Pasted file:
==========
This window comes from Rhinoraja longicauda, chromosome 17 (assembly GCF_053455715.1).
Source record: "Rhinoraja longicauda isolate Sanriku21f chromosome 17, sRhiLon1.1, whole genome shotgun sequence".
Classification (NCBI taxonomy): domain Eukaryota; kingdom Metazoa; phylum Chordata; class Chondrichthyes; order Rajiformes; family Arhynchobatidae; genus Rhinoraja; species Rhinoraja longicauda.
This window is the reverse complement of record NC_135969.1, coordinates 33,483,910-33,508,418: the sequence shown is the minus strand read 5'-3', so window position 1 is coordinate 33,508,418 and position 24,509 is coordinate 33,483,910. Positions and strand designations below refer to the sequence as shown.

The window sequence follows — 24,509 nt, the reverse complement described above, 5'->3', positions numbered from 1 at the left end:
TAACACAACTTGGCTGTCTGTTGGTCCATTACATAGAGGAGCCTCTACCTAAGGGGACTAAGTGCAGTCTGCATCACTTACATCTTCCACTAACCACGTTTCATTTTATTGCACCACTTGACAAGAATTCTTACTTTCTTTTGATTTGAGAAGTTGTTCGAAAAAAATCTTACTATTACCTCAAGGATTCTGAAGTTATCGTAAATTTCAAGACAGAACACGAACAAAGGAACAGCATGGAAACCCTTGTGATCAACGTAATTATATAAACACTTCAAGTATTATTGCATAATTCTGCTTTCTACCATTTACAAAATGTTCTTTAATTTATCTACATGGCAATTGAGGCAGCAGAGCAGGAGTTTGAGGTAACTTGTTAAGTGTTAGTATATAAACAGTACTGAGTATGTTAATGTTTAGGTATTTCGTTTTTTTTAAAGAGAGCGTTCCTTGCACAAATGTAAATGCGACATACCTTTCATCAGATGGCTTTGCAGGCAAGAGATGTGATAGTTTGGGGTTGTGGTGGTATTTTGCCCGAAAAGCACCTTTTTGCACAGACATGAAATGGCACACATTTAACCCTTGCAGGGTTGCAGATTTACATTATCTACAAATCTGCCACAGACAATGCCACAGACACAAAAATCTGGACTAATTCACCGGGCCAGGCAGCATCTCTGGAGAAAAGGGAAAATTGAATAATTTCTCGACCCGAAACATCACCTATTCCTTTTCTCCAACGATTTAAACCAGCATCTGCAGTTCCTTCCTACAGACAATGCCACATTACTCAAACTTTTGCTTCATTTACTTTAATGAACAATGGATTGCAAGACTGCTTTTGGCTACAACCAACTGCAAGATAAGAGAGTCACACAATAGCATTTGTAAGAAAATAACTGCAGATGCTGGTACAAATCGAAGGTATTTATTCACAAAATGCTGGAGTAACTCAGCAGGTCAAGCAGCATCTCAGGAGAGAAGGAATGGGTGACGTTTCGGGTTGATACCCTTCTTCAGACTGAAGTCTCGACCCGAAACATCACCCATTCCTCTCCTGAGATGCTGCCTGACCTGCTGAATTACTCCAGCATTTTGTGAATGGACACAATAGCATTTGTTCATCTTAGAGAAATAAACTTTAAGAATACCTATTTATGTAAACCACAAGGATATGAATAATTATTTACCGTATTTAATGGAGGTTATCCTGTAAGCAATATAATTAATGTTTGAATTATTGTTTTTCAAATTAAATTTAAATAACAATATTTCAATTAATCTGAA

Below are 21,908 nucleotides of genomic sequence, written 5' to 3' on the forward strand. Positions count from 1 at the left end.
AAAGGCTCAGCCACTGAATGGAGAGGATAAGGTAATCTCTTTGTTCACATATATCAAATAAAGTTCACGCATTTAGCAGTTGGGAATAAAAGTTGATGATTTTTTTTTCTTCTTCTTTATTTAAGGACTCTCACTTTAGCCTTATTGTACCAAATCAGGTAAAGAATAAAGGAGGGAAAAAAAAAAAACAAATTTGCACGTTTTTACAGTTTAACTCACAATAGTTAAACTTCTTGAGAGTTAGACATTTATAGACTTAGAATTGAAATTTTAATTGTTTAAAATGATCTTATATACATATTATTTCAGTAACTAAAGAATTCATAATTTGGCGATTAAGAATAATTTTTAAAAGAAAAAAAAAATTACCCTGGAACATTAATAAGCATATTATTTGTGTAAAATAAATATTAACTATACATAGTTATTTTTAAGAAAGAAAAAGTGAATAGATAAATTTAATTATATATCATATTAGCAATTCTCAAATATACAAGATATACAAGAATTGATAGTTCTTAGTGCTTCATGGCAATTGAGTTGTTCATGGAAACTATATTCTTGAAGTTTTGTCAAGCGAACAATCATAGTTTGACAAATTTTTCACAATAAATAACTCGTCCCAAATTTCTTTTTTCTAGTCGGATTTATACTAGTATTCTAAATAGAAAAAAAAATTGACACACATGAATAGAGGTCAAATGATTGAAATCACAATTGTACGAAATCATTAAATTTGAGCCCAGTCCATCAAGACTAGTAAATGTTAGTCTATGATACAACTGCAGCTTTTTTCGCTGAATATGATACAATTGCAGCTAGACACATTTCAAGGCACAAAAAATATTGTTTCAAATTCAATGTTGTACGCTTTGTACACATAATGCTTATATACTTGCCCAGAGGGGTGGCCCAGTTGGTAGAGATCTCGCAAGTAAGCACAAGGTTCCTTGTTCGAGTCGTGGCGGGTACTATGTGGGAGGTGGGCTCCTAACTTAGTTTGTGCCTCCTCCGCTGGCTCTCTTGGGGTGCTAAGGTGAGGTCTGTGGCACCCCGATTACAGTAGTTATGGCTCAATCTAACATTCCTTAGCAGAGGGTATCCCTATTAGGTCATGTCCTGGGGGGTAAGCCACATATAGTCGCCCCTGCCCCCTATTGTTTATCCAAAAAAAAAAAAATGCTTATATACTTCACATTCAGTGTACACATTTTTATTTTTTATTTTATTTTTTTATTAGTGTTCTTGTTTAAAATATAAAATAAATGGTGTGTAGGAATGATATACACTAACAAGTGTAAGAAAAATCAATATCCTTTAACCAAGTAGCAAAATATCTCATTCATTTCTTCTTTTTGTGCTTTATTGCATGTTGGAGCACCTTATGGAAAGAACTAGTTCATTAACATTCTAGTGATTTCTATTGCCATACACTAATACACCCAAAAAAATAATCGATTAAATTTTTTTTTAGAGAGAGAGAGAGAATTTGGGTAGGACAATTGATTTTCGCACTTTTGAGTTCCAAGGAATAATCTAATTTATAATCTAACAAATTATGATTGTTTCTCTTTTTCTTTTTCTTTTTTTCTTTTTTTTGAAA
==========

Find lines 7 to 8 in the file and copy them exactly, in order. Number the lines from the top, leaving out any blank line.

Below are 21,908 nucleotides of genomic sequence, written 5' to 3' on the forward strand. Positions count from 1 at the left end.
AAAGGCTCAGCCACTGAATGGAGAGGATAAGGTAATCTCTTTGTTCACATATATCAAATAAAGTTCACGCATTTAGCAGTTGGGAATAAAAGTTGATGATTTTTTTTTCTTCTTCTTTATTTAAGGACTCTCACTTTAGCCTTATTGTACCAAATCAGGTAAAGAATAAAGGAGGGAAAAAAAAAAAACAAATTTGCACGTTTTTACAGTTTAACTCACAATAGTTAAACTTCTTGAGAGTTAGACATTTATAGACTTAGAATTGAAATTTTAATTGTTTAAAATGATCTTATATACATATTATTTCAGTAACTAAAGAATTCATAATTTGGCGATTAAGAATAATTTTTAAAAGAAAAAAAAAATTACCCTGGAACATTAATAAGCATATTATTTGTGTAAAATAAATATTAACTATACATAGTTATTTTTAAGAAAGAAAAAGTGAATAGATAAATTTAATTATATATCATATTAGCAATTCTCAAATATACAAGATATACAAGAATTGATAGTTCTTAGTGCTTCATGGCAATTGAGTTGTTCATGGAAACTATATTCTTGAAGTTTTGTCAAGCGAACAATCATAGTTTGACAAATTTTTCACAATAAATAACTCGTCCCAAATTTCTTTTTTCTAGTCGGATTTATACTAGTATTCTAAATAGAAAAAAAAATTGACACACATGAATAGAGGTCAAATGATTGAAATCACAATTGTACGAAATCATTAAATTTGAGCCCAGTCCATCAAGACTAGTAAATGTTAGTCTATGATACAACTGCAGCTTTTTTCGCTGAATATGATACAATTGCAGCTAGACACATTTCAAGGCACAAAAAATATTGTTTCAAATTCAATGTTGTACGCTTTGTACACATAATGCTTATATACTTGCCCAGAGGGGTGGCCCAGTTGGTAGAGATCTCGCAAGTAAGCACAAGGTTCCTTGTTCGAGTCGTGGCGGGTACTATGTGGGAGGTGGGCTCCTAACTTAGTTTGTGCCTCCTCCGCTGGCTCTCTTGGGGTGCTAAGGTGAGGTCTGTGGCACCCCGATTACAGTAGTTATGGCTCAATCTAACATTCCTTAGCAGAGGGTATCCCTATTAGGTCATGTCCTGGGGGGTAAGCCACATATAGTCGCCCCTGCCCCCTATTGTTTATCCAAAAAAAAAAAAATGCTTATATACTTCACATTCAGTGTACACATTTTTATTTTTTATTTTATTTTTTTATTAGTGTTCTTGTTTAAAATATAAAATAAATGGTGTGTAGGAATGATATACACTAACAAGTGTAAGAAAAATCAATATCCTTTAACCAAGTAGCAAAATATCTCATTCATTTCTTCTTTTTGTGCTTTATTGCATGTTGGAGCACCTTATGGAAAGAACTAGTTCATTAACATTCTAGTGATTTCTATTGCCATACACTAATACACCCAAAAAAATAATCGATTAAATTTTTTTTTAGAGAGAGAGAGAGAATTTGGGTAGGACAATTGATTTTCGCACTTTTGAGTTCCAAGGAATAATCTAATTTATAATCTAACAAATTATGATTGTTTCTCTTTTTCTTTTTCTTTTTTTCTTTTTTTTGAAA